Unfortunately, diagnosis is often delayed because of poor recognition of symptoms, sometimes by even 10 years or more. Patients who are suspected to have Narcolepsy should be referred for a sleep disorders evaluation at a sleep clinic. The main test for Narcolepsy in a Sleep Laboratory is a nap test called the Multiple Sleep Latency Test (MSLT) that is performed after an overnight sleep study. This is a daytime test, where patients are given 4 to 5 nap opportunities (lasting up to 35 minutes in duration), each separated by 2 hour intervals. It is the key supporting test for the diagnosis of narcolepsy. As a result, patients usually spend a whole day in the laboratory after an overnight sleep study. Technologists measure how quickly patients can fall asleep in those nap opportunities, and physicians can then compare these results to the normal population to determine if there is excessive sleepiness during the day. The presence of REM sleep during the naps is also very important to make the diagnosis. Because of the sensitive nature of this test, it is often advisable for patients to be off many medications prior to performing the test. In particular, psychiatric medications, sleeping medications, and stimulant medications can interfere with interpretation of the test results. It is also important to consult with the sleep doctor regarding several other sleep hygiene issues that often need to be addressed prior to taking this test.
How is Narcolepsy Treated?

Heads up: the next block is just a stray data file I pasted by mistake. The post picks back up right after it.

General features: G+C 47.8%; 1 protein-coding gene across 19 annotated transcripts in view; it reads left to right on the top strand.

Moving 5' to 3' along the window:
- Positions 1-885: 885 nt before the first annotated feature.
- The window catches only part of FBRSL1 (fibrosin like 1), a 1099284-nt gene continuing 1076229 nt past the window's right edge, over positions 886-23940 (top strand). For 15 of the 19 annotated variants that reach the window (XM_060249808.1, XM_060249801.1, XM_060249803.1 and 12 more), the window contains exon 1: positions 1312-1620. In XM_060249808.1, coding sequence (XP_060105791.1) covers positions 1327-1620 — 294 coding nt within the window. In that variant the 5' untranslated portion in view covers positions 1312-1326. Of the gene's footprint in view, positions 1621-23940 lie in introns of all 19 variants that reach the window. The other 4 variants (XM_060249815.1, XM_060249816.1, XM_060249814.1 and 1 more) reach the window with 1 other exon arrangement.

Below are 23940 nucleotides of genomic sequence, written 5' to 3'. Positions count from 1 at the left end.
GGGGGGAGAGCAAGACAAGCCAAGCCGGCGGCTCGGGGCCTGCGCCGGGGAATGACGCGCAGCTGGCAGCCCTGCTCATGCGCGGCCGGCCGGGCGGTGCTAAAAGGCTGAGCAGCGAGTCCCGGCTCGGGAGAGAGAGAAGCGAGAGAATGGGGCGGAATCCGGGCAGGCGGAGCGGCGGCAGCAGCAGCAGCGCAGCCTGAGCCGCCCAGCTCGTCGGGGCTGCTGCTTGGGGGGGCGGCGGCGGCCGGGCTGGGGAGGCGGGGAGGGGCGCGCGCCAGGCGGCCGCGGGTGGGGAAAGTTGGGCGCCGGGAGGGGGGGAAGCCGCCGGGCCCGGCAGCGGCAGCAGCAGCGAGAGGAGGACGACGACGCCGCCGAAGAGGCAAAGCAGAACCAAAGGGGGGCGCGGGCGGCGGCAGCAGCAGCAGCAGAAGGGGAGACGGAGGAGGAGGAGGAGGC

Once Narcolepsy is diagnosed, treatment is symptomatic, being aimed at managing daytime sleepiness, and preventing the REM sleep occurrences while awake (cataplexy, sleep paralysis and hallucinations). There is no cure for Narcolepsy yet. Educating parents, friends, teachers and employers is essential. Career counselling is very helpful especially avoiding jobs requiring optimal alertness such as driving or using heavy machinery. Rotating or long shift work should be avoided. Strategically timed naps (15-20 minutes) every 4 hours during the day may be helpful. Stimulant medications are also often used to treat the excessive daytime sleepiness of Narcolepsy, such as Methylphenidate (Ritalin), Dextroamphetamine (Dexedrine) or Modafinil (Alertec). Treatment can be very effective for many patients, and has to be monitored carefully by a doctor. For cataplexy, several antidepressant medications have been shown to be effective. These include Venlafaxine (Effexor), Atomexetine (Strattera), or Fluoxetine (Prozac), and others. A new drug for the treatment of cataplexy is Sodium Oxybate (Gamma Hydroxybutyrate, GHB). These agents can also be very effective at virtually eliminating cataplexy symptoms. Unfortunately, treatment lasts indefinitely. There are some new and exciting treatment breakthroughs currently being made which are contributing to our understanding of this often neglected and socially disabling condition.